Pluto: Urasawa x Tezuka Book 3
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Adolf Haas is a German businessman who hates robots. In fact, he belongs to an underground organization, KR, which is seeking to repeal the International Robot Laws and to once again make robots slaves and property of humans. His brother was a criminal killed by the police during the commission of a crime. There is now evidence that it was a robot police officer that killed Adolf’s brother. KR hopes to use this evidence to prove the danger of unrestrained robots. Adolf is simply looking for revenge.

This volume is a change of pace. The Pluto investigation story arc is put on hold; instead, we are introduced to two new protagonists. The first is Adolf Haas. His story arc lets us see the other side of a world with robots. He dramatically experiences some of the negative impacts that the mass productions of robots create.

Adolf Haas’ father was a factory worker. When the factory became fully automated, he lost his job. The need for human physical laborers continually decreased, so he couldn’t find a new one. Adolf’s father was arrested for a petty thief by a robot police officer. The arrest and unemployment eventually drove him to suicide. Understandably, Adolf and his brother grew up hating robots.

Adolf’s story is a reminder that sometimes technological advances come with a human cost. It’s great that humans have been freed from simple manual labor, but there is a large segment of the population that makes its living from jobs like factory worker, housekeeping, construction worker, etc. It takes humans time to be reeducated with new job skills and to shift to a new economical model. This transition period won’t be kind to everyone. Some people and their families will find themselves left behind as the world marches on. It’s easy to see how the newly disenfranchised wouldn’t sing the praises of robots or see any benefits to mass-producing them.

Also, it would be foolish to think that everyone will readily accept robots as persons. To some humans, maybe most, a machine is a machine. The fact that humans designed and created robots is proof that they can’t be our equals. Robots have off switches, they have electrons running across circuit boards, they have to be programmed to work. True living creatures can’t be shut down, they have blood flowing through veins, and the moment they’re born they live and function by their own will. Artificial life is an oxymoron. It’s an insult to human dignity to say a sophisticated toaster has the same rights and should be treated with the same respect. Robots are tools and never anything more.

Because Urasawa is such an adept storyteller, Adolf and the KR aren’t moronic bigots. They are intelligent, successful men who refuse to acknowledge robots as equals. Adolf’s hatred of robots is tied to the devastation they brought to his father. His own experiences have shaded the way he looks at and evaluates robot actions. Adolf may not be a sympathetic character, but his actions are understandable. Unfortunately, not all writers take the time and effort to craft such well-thought-out villains.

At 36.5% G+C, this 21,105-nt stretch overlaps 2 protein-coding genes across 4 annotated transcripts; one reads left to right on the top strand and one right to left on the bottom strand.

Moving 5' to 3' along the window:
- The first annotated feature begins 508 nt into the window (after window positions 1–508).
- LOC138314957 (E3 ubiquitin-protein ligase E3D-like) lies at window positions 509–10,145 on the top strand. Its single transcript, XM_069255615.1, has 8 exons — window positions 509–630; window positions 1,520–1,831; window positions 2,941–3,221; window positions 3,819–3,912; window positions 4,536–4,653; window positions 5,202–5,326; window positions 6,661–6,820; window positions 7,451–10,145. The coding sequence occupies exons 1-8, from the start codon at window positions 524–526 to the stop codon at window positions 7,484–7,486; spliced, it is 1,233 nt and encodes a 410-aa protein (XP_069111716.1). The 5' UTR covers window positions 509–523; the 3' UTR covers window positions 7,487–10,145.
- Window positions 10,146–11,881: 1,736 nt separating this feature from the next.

It’s a testament to Urasawa’s skill as a world builder that he includes the dark side of this vision of the future. It further adds to the depth and realism of this series. Any radical change in society is going to naturally bring opponents of that change. Like Marvel’s X-Men, Urasawa is drawing from American civil rights history in shaping this subplot of the story. This becomes obvious when we see the KR dressed in the same ceremonial robes as the KKK. This natural human response allows him to create new dramatic tension and possibilities.

Uran is the other major cast addition. She has always been a foil to Atom. I’ll admit I’ve never been satisfied with Tezuka’s characterization of Uran. She comes across as impulsive and reckless. Atom always seemed to be annoyed at his sister, and he treats her like a child, rightfully so. Urasawa remolds Uran, making her a fully developed person in her own right. Her ability to sense strong emotions has shaped who she is. Uran has chosen to respond to such feelings with compassion and a desire to alleviate their suffering. She’s still impulsive, but for a good cause. She’s still a foil to Atom, but now it’s because of a fundamental difference in their approach to life. Atom is logical and formal. He is the typical eldest son. Uran is emotional and casual. In fact, she comes across as more human in her behavior than even Atom. She’s not afraid to stand up to her older brother for what she believes in. She still frustrates Atom, but he can no longer treat her like a child. Urasawa’s Uran is not only likable, but she’s admirable. That’s an amazing transformation of this character.